Can it make sense to 'teach' violence?
Clearly, it is impossible to protect children and teens from the very real violence around them - it is there in daily news broadcasts and newspapers and in media images that are impossible to escape.
Violence is a reality in many children's daily lives: illness, accident, war, sorrow. Isn't it better to examine these concerns in a thoughtful way within an educational environment where children's fears can be addressed by teachers, rather than allow the popular commercial media to supply a curriculum more concerned with profits than education?
Although my novel The Foretelling centres around an Amazon society during the Bronze Age, in which war and death are everyday occurrences, as unavoidable as the snow on the steppes on which it takes place, I believe this novel can be a conduit to serious and important conversations with students about current issues of both a personal and global nature.
I wrote The Foretelling with a single question in mind: would a civilisation run by women differ from our current societies? Would such a society be able to turn a war culture into one of peace? For many teenagers in the United States, the post-911 world is one where the most fundamental images are those of ruin and war.
Our children are being raised with the constant threat of terrorism and with a wartime jingoism frightening similar to the intractability of the political mindset during the Vietnam war: "My country, right or wrong." "My country, love it or leave it."
Such slogans add up to the same thing: do not think or examine or question.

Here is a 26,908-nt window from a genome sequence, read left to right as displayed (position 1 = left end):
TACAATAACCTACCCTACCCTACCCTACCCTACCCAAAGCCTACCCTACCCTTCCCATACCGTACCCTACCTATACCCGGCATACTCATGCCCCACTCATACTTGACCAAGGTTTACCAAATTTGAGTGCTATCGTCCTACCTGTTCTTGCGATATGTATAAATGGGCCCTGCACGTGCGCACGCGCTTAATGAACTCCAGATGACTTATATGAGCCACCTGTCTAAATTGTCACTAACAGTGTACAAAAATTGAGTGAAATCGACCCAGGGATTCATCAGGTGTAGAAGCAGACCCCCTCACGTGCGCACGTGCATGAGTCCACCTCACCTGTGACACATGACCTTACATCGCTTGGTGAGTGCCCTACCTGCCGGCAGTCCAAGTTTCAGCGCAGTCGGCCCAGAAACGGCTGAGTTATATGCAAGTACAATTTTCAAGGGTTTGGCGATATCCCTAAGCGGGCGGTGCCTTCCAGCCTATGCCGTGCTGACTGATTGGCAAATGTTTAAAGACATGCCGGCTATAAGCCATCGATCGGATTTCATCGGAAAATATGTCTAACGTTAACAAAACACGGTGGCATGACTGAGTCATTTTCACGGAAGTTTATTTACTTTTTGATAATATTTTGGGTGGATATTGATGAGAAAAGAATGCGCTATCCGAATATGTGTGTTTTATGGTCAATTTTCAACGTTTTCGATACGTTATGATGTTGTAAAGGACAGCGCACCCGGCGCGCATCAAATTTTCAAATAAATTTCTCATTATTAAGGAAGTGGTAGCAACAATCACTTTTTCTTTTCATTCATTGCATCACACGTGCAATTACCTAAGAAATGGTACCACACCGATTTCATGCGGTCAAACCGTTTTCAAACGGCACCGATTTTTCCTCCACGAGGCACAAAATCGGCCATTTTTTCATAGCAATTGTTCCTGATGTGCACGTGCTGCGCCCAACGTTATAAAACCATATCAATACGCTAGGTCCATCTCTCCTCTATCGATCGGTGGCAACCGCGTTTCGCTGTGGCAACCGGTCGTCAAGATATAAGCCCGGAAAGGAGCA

All of the things we want our students to do.
In writing a wartime novel for teens, I tried to address the confusion of adolescents in the US regarding what was then taking place in Iraq - questions that surely plague teenagers in any culture in which there is war.
Why had the conflict begun in the first place? Had our leaders made certain decisions based on information that had proven to be false? Were those who disagreed with policy nothing more than traitors and cowards? Why is it that war seems to take on a life of its own; once begun it is nearly impossible to disengage until there is a clear winner and a loser, no matter what the cost to both.
Through the eyes of my character, Rain, a teenage reader can examine war and violence - in another country and another era, but one in which individuals have the same fears and hopes as young people do today. The characters are warriors, and the effects of war are very clear. There is no replay button here, unlike in many video games in which characters rise from the dead and have multiple lives. In The Foretelling, fallen warriors do not return from the battlefield. This is a world of blood and bones, a harsh story told in the voice of a girl whose mother has rejected her because she is the product of violence.
But it is precisely because of her experiences in a brutal world that Rain begins to wonder if there might be another way, a path toward mercy and peace. It is only when Rain faces her culture's history of violence, and when she comes to terms with her own personal loss, that she is able to find her truest self: a brave, valuable girl who is not afraid to question the past or the present.
If we omit violence from the curriculum, our children will learn their lessons from the fantasy violence of film and video games targeted at their age group, violence that contains no real consequences in worlds where life is cheap and crime is celebrated by scoring higher points on-screen.
If we don't help our teenagers to feel comfortable raising questions about the nature of war and the reality of violence, then we are doing them a grave disservice; they will be doomed to discover for themselves lessons we could have helped them to explore and understand in the classroom.
Alice Hoffman's novel for children, The Foretelling, is published by Egmont Books at pound;9.99